The next couple of years are going to be pivotal in dictating the future direction of the personal banking sector. A number of challenger (or neo) banks are starting to come to market with their banking products and they are intent on shaking up the market. PSD2 and open banking is also promising to disrupt the industry, bringing a number of fintech companies into the fray.
The major banks will be fending off attacks from all sides. But who should they be most worried about and what can they do to respond to this disruption?
Possibly the most noise is coming from the challenger banks. They are all aiming to get to market this year with their banking products. Each one is taking a slightly different approach, but they’re all aiming to steal the incumbent banks’ customers from under their noses. Monzo and Starling have their full banking licences (without any restrictions) and are rolling out their current accounts and Atom have just released a new, super low rate fixed term mortgage product. Unsurprisingly, they also all have more products on the way.
These challengers are taking the incumbents head on. Without legacy infrastructure and institutional bloating, neo-banks claim to be able to offer a better customer experience, faster services; all for less money. However, the fact that they don’t have banking history or legacy infrastructure might also hold them back. Will they struggle to grow much further past the heavily engaged early adopters?
The majority of people actually take comfort in a bank’s longevity and although they may not always be trusted to do right by their customers, incumbent banks are trusted to look after their money and their data. And that counts for a lot.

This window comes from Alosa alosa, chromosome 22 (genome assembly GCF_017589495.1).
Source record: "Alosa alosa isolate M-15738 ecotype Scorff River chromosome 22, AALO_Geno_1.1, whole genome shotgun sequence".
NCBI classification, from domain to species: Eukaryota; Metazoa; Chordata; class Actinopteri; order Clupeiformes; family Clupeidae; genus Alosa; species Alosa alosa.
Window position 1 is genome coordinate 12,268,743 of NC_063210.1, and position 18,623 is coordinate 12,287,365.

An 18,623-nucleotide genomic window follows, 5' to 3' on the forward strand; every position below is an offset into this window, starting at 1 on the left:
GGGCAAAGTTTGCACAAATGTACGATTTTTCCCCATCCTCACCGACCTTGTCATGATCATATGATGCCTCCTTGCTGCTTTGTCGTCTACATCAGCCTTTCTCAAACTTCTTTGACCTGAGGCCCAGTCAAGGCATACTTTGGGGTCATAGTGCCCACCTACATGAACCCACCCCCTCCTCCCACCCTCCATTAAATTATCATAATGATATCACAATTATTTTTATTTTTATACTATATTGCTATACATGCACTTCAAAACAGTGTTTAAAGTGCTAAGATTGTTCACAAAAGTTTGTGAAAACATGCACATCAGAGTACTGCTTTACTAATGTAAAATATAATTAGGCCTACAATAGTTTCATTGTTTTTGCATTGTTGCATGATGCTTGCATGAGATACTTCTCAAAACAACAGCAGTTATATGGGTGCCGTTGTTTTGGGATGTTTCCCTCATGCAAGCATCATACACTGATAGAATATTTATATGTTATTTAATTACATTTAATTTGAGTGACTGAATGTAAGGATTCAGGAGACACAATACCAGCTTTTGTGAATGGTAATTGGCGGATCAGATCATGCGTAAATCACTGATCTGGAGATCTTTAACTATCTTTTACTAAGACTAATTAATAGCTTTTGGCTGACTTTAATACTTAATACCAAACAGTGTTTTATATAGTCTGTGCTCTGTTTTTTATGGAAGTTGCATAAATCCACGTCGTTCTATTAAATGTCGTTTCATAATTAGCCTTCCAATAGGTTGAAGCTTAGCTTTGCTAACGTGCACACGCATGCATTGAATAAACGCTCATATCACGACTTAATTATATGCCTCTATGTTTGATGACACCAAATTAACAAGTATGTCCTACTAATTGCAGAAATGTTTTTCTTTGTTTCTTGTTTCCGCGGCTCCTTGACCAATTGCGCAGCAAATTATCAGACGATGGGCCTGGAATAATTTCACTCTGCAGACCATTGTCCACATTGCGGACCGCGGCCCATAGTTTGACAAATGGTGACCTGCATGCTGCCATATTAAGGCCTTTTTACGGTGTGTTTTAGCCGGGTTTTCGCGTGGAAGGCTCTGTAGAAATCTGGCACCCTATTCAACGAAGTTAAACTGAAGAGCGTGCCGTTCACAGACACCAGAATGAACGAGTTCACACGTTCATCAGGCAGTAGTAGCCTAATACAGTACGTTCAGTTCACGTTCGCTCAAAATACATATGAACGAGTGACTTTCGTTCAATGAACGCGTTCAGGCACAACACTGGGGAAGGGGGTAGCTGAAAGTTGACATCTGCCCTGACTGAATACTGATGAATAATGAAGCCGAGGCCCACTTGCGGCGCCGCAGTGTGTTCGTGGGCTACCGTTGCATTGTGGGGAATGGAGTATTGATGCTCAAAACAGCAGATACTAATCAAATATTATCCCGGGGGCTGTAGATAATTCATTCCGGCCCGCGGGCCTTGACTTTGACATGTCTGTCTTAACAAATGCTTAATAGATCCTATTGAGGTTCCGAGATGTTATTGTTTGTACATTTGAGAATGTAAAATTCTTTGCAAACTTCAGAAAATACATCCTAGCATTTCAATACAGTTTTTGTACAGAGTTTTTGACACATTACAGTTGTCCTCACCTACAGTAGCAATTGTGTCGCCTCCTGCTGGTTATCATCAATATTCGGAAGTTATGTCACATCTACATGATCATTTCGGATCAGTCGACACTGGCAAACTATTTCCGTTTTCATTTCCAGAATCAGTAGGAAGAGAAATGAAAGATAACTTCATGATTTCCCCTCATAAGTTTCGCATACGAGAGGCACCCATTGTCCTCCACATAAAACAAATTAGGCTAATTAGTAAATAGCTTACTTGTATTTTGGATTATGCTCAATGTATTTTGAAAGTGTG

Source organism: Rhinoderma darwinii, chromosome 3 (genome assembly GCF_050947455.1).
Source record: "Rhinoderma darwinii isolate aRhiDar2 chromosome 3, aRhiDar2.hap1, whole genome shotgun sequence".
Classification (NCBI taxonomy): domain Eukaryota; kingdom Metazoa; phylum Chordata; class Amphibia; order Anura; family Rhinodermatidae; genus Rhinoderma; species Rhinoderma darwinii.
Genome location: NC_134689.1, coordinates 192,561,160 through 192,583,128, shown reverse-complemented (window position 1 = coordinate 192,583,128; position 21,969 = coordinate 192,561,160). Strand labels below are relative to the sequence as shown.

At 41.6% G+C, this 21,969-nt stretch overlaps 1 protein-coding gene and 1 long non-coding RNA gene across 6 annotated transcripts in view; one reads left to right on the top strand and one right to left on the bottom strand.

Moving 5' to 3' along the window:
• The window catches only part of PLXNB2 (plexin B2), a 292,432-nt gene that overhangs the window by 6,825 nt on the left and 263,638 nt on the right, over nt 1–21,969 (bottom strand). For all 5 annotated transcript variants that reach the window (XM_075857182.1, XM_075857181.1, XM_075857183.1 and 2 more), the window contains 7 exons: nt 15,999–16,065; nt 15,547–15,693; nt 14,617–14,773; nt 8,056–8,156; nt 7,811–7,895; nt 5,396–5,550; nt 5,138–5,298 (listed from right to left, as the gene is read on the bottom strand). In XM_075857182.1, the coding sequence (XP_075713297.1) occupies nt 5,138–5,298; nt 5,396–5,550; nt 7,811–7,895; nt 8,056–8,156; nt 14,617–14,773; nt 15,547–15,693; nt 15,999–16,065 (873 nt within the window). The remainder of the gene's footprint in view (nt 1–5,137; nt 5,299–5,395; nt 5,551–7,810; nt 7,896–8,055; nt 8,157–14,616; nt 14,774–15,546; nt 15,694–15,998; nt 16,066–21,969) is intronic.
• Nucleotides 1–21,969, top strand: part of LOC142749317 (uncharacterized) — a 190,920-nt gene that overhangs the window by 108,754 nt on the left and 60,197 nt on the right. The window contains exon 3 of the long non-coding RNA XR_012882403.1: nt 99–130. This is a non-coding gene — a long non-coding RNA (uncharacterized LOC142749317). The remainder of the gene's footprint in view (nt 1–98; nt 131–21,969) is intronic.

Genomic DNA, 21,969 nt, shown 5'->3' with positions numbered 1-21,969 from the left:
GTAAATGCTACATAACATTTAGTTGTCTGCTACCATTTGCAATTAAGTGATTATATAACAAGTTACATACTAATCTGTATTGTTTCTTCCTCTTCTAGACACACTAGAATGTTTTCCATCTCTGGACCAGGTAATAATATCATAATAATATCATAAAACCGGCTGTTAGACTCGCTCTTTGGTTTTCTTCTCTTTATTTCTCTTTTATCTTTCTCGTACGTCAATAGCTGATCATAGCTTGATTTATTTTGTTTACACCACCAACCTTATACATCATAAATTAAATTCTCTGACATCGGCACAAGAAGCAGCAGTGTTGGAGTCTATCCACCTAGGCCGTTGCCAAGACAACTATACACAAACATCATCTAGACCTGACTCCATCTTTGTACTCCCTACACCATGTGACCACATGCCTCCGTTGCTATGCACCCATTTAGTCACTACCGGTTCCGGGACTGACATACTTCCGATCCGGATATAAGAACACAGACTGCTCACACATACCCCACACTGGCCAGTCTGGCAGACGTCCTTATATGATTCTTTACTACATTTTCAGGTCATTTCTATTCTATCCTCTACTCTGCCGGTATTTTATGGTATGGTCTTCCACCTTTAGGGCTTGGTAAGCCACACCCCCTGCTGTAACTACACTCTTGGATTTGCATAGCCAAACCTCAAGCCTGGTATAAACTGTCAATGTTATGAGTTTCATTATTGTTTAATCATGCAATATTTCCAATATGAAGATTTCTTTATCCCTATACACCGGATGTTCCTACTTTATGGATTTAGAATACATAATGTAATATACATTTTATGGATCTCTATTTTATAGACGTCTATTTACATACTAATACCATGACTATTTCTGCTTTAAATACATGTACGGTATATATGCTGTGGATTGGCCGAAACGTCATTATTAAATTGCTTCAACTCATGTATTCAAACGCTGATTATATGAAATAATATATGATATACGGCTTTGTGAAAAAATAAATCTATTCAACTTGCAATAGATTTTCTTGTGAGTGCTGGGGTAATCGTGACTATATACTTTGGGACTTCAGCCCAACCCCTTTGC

Banking customers are notoriously “sticky” and the perceived effort associated with moving their current account provider is huge. Meaning that even when a bank drops a massive “clanger” (customers lose the ability to make payments or withdraw cash from their accounts for days as a result of a software upgrade, or are found to be rigging LIBOR) the number of customers who switch from those banks are still surprisingly low.
This inertia will prevent most customers leaving the incumbent banks in favour of these challenger banks, even if these new banks offer a much better experience. As a result, these challenger banks may initially find the going a bit tough and will not present an immediate threat.
So, where does the real threat come from?
If banks are not careful, they will face a great threat from large product providing enterprises (namely insurance and financial services companies) taking advantage of PSD2 and Open Banking.
For now, I won’t go into the background of PSD2 and Open Banking, nor will I explain how the APIs could be implemented. I will assume that by now most of you will have read a bewildering array of articles, publications and studies into how PSD2 will work or what the CMA are hoping to achieve by this. Although, if you would like to read an excellent article about PSD2, here is a link to Dave Tonge’s take on it.
There has been a lot of scepticism surrounding whether the banks will be ready by 2018 and whether they will play ball. By now they have all realised the danger of not being ready and getting left behind when PSD2 does take effect. So, let’s for a minute just assume that PSD2 will 'go live' in the UK in January 2018, what is going to happen? How will the banks be affected?